There are typically 3 types of electrolytes on the market. The recommended time of administration on these electrolyte supplements can vary greatly, so it’s important to read the manufacturer’s instructions to find the one that is right for you.
Powder/Granules: Electrolytes that come in the form of powder or granules are typically given as a top dressing to feed or put in the horse’s water. Oftentimes these come in flavors appealing to the horse such as apple, orange or cherry. This form of supplement would be ideal for those horses that are less picky of eaters.
Liquid: This form of electrolyte is often put directly in the horse’s drinking water or as a drench. Drenches are ideal for those horse owners that are practiced in drenching. Otherwise, we recommend contacting your veterinarian regarding the correct procedure. The liquid that is given through the horse’s water is good for a horse that will still drink water, but needs an electrolyte boost.
Paste: Paste electrolytes are administered to the horse orally. By giving the paste, you know that the horse is getting most, if not all, of the electrolytes.
March is an excellent time to take a look at the fit of your horse saddles with a critical eye. With our Northern Ohio winters, it is very typical to see changes in weight and fitness in our equine athletes and this can have a dramatic affect on the fit of this very important piece of training equipment.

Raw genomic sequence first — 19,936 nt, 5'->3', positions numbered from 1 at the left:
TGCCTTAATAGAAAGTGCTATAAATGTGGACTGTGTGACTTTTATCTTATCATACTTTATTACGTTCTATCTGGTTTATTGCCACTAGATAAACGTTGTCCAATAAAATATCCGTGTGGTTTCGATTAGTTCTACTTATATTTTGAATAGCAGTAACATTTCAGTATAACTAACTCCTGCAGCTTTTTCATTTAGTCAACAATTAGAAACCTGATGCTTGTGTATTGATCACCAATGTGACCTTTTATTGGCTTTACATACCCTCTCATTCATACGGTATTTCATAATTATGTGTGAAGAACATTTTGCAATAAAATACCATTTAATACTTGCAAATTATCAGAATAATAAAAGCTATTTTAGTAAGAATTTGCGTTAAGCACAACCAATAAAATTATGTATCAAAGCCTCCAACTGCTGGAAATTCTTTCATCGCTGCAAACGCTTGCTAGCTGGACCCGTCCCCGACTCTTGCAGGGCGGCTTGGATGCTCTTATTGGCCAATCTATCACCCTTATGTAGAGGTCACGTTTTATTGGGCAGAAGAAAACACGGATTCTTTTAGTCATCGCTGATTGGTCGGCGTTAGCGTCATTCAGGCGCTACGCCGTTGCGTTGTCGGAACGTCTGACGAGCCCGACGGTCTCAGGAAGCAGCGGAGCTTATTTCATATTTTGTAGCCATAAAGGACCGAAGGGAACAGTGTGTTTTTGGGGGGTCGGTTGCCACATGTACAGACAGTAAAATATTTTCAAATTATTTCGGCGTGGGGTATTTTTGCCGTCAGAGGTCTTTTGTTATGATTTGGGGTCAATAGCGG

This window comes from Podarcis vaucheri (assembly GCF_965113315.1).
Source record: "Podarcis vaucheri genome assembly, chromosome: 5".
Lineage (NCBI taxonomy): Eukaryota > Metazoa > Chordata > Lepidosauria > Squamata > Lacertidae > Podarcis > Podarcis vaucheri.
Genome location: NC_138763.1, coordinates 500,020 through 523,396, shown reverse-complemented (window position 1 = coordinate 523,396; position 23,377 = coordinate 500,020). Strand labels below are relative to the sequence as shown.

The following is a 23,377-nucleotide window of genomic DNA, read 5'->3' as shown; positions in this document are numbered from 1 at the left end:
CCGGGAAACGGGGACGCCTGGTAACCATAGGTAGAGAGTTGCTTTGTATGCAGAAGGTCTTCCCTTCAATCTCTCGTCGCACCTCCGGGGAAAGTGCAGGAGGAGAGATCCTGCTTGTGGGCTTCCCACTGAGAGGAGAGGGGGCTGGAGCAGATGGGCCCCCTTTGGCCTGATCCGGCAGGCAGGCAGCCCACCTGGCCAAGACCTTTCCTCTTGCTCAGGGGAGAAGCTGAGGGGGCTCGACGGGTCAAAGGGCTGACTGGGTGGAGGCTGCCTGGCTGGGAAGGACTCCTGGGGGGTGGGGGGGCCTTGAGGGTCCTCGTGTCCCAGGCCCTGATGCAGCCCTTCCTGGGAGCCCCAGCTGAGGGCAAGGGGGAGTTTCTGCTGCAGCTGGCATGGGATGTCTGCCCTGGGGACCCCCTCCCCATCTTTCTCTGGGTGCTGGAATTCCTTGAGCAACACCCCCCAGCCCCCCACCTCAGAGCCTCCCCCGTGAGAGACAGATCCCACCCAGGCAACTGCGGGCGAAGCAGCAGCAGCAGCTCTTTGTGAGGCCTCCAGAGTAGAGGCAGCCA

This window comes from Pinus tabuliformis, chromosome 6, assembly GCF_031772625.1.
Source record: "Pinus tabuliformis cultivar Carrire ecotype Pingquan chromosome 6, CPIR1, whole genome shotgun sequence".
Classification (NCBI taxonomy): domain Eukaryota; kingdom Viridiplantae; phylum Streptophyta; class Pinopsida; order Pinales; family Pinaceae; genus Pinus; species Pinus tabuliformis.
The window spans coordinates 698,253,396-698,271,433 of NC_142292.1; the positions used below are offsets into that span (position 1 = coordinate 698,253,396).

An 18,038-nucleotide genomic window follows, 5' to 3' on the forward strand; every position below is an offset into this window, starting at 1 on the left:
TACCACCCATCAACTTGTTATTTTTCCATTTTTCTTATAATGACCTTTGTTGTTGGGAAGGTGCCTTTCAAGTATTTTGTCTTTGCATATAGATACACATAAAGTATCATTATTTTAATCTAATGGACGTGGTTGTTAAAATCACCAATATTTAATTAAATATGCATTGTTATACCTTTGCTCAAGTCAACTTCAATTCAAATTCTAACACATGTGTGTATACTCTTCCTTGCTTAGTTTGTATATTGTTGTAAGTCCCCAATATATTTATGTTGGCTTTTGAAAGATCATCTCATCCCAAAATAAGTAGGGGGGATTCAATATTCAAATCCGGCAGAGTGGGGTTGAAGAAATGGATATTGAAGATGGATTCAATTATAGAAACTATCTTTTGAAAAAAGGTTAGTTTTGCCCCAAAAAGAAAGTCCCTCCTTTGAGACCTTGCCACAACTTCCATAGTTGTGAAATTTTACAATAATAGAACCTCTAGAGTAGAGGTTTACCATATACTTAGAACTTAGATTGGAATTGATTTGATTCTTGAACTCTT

Some tell tale signs that you might have an issue include changes in your horse’s attitude about grooming or tacking:
Is your normally docile horse getting a little gnarly when you are grooming – especially along the spine or girth area?
Do you see friction rubs or bare patches where the saddle panels make contact?
Does this grouchy behavior continue under saddle…pinned ears especially in upward transitions, “cold back” or a refusal to stand at the mounting block?
Are you experiencing difficulty picking up the canter or with lead changes?
Does your instructor more frequently mention that you are sitting off to one side or do you feel that your balance is “a bit off”?
Is your normally symmetrical lateral work now more difficult in one direction over the other?
Another typical cause of saddle fitting issues is seasonal changes in weight. People tend to gain a pound or three over the winter, but your horse can have swings either up or down, or changes in muscle tone, especially over the back. Have you noticed that you have gone up or down a hole or two when girthing your saddle? Have you noticed that the surcingles on the winter blanket have required adjustment since the start of the season?